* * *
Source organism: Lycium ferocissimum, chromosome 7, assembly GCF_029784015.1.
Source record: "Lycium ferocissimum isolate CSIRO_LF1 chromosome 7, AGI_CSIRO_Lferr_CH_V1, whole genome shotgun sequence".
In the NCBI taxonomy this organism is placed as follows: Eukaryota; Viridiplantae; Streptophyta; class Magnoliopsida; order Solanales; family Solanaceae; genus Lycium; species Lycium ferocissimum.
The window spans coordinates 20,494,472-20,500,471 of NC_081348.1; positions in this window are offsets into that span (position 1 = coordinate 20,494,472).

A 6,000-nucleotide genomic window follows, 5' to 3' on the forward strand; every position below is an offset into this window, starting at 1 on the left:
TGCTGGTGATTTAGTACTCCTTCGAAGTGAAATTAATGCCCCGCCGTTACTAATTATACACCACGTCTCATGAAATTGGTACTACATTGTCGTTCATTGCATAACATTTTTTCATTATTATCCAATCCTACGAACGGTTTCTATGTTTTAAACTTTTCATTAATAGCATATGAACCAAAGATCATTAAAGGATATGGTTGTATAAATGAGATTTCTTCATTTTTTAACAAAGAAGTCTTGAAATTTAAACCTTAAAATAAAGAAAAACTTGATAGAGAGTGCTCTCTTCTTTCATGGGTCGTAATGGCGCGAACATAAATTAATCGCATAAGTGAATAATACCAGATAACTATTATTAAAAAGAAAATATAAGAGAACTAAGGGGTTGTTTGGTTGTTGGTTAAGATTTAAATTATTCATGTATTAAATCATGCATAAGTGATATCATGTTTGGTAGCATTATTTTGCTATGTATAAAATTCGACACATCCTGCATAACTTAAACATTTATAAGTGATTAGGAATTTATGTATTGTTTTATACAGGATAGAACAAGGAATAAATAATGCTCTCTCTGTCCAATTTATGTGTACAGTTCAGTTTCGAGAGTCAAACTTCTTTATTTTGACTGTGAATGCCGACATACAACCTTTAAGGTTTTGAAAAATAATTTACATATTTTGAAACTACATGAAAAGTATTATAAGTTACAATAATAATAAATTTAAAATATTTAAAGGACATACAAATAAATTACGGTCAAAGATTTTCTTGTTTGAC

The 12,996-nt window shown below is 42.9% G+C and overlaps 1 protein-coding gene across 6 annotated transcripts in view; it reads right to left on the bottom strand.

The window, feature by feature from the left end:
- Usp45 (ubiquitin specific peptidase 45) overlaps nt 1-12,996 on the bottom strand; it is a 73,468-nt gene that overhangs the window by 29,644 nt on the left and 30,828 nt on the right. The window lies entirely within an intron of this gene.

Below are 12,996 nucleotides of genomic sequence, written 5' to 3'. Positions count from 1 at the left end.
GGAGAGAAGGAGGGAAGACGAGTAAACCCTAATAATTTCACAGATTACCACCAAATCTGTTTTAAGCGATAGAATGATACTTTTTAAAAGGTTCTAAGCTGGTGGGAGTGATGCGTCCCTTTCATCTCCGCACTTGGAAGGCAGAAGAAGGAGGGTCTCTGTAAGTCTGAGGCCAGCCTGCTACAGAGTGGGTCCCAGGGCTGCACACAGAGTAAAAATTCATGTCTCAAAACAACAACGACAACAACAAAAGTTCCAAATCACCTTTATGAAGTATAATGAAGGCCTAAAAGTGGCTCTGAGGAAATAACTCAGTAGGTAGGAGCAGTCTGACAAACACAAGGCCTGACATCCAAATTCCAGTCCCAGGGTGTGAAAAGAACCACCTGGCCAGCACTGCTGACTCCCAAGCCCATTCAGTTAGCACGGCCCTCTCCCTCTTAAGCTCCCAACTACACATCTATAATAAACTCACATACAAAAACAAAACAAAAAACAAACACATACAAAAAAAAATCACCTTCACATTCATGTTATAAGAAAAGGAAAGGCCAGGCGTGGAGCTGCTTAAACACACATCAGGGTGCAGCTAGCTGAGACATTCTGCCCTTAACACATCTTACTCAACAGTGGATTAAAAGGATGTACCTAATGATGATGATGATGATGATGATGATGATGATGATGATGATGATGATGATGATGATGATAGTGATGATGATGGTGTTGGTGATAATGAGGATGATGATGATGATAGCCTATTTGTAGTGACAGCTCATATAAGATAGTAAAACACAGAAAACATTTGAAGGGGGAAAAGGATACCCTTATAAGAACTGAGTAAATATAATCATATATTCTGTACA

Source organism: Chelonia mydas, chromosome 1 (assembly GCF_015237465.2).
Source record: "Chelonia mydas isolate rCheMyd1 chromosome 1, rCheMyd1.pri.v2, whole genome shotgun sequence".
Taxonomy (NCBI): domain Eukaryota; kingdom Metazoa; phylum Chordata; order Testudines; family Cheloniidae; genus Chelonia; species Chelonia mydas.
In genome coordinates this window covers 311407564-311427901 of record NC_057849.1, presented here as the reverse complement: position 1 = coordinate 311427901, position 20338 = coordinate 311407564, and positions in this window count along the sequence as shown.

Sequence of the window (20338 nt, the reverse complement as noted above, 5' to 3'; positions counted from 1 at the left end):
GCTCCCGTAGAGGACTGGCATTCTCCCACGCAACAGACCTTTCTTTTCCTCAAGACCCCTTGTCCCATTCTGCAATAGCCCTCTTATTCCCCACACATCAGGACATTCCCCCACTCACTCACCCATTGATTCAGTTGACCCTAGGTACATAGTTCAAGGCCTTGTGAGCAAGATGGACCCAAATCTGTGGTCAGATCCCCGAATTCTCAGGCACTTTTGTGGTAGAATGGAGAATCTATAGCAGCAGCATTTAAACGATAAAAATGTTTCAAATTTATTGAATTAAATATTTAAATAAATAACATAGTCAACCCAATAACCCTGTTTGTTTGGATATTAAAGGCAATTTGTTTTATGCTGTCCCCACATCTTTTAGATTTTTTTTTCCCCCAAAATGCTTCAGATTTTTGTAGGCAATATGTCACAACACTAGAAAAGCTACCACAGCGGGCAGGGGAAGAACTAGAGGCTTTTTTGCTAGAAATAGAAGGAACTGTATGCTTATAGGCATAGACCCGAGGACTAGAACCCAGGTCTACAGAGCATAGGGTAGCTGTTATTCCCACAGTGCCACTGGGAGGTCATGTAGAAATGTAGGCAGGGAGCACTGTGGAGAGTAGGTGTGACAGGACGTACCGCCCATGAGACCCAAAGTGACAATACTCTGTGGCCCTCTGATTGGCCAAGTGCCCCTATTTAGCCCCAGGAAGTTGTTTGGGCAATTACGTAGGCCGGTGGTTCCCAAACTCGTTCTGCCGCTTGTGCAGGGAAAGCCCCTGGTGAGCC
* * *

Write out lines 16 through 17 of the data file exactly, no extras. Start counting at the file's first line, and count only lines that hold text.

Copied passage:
Sequence of the window (20338 nt, the reverse complement as noted above, 5' to 3'; positions counted from 1 at the left end):
GCTCCCGTAGAGGACTGGCATTCTCCCACGCAACAGACCTTTCTTTTCCTCAAGACCCCTTGTCCCATTCTGCAATAGCCCTCTTATTCCCCACACATCAGGACATTCCCCCACTCACTCACCCATTGATTCAGTTGACCCTAGGTACATAGTTCAAGGCCTTGTGAGCAAGATGGACCCAAATCTGTGGTCAGATCCCCGAATTCTCAGGCACTTTTGTGGTAGAATGGAGAATCTATAGCAGCAGCATTTAAACGATAAAAATGTTTCAAATTTATTGAATTAAATATTTAAATAAATAACATAGTCAACCCAATAACCCTGTTTGTTTGGATATTAAAGGCAATTTGTTTTATGCTGTCCCCACATCTTTTAGATTTTTTTTTCCCCCAAAATGCTTCAGATTTTTGTAGGCAATATGTCACAACACTAGAAAAGCTACCACAGCGGGCAGGGGAAGAACTAGAGGCTTTTTTGCTAGAAATAGAAGGAACTGTATGCTTATAGGCATAGACCCGAGGACTAGAACCCAGGTCTACAGAGCATAGGGTAGCTGTTATTCCCACAGTGCCACTGGGAGGTCATGTAGAAATGTAGGCAGGGAGCACTGTGGAGAGTAGGTGTGACAGGACGTACCGCCCATGAGACCCAAAGTGACAATACTCTGTGGCCCTCTGATTGGCCAAGTGCCCCTATTTAGCCCCAGGAAGTTGTTTGGGCAATTACGTAGGCCGGTGGTTCCCAAACTCGTTCTGCCGCTTGTGCAGGGAAAGCCCCTGGTGAGCC